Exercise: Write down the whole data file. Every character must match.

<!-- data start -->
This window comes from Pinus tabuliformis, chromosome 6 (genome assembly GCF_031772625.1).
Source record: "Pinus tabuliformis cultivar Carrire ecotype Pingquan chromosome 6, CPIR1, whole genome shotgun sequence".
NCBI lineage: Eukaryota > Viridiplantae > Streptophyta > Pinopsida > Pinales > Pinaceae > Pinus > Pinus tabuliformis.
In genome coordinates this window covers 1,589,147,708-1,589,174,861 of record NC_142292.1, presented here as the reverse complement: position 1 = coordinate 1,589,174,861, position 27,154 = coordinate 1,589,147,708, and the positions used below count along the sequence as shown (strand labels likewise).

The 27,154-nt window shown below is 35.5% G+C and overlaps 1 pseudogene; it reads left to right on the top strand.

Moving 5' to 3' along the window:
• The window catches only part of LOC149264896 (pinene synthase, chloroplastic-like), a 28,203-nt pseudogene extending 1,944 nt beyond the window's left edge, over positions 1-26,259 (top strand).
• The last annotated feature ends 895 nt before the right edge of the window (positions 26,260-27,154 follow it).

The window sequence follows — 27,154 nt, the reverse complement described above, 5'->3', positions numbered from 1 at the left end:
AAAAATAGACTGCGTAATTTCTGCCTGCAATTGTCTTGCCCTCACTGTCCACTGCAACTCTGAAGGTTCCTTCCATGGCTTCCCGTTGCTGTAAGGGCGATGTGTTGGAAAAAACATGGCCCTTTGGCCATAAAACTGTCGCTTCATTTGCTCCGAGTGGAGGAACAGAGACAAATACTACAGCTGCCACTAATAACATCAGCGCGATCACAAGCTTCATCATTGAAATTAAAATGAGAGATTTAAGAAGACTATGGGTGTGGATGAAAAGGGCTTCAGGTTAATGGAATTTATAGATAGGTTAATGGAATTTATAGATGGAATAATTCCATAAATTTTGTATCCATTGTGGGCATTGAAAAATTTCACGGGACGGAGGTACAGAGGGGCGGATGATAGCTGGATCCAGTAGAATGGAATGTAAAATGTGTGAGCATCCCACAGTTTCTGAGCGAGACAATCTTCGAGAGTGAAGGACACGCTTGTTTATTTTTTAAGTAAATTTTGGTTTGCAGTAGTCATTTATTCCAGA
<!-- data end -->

This window comes from Pinus tabuliformis, chromosome 6 (genome assembly GCF_031772625.1).
Source record: "Pinus tabuliformis cultivar Carrire ecotype Pingquan chromosome 6, CPIR1, whole genome shotgun sequence".
NCBI lineage: Eukaryota > Viridiplantae > Streptophyta > Pinopsida > Pinales > Pinaceae > Pinus > Pinus tabuliformis.
In genome coordinates this window covers 1,589,147,708-1,589,174,861 of record NC_142292.1, presented here as the reverse complement: position 1 = coordinate 1,589,174,861, position 27,154 = coordinate 1,589,147,708, and the positions used below count along the sequence as shown (strand labels likewise).

The 27,154-nt window shown below is 35.5% G+C and overlaps 1 pseudogene; it reads left to right on the top strand.

Moving 5' to 3' along the window:
• The window catches only part of LOC149264896 (pinene synthase, chloroplastic-like), a 28,203-nt pseudogene extending 1,944 nt beyond the window's left edge, over positions 1-26,259 (top strand).
• The last annotated feature ends 895 nt before the right edge of the window (positions 26,260-27,154 follow it).

The window sequence follows — 27,154 nt, the reverse complement described above, 5'->3', positions numbered from 1 at the left end:
AAAAATAGACTGCGTAATTTCTGCCTGCAATTGTCTTGCCCTCACTGTCCACTGCAACTCTGAAGGTTCCTTCCATGGCTTCCCGTTGCTGTAAGGGCGATGTGTTGGAAAAAACATGGCCCTTTGGCCATAAAACTGTCGCTTCATTTGCTCCGAGTGGAGGAACAGAGACAAATACTACAGCTGCCACTAATAACATCAGCGCGATCACAAGCTTCATCATTGAAATTAAAATGAGAGATTTAAGAAGACTATGGGTGTGGATGAAAAGGGCTTCAGGTTAATGGAATTTATAGATAGGTTAATGGAATTTATAGATGGAATAATTCCATAAATTTTGTATCCATTGTGGGCATTGAAAAATTTCACGGGACGGAGGTACAGAGGGGCGGATGATAGCTGGATCCAGTAGAATGGAATGTAAAATGTGTGAGCATCCCACAGTTTCTGAGCGAGACAATCTTCGAGAGTGAAGGACACGCTTGTTTATTTTTTAAGTAAATTTTGGTTTGCAGTAGTCATTTATTCCAGA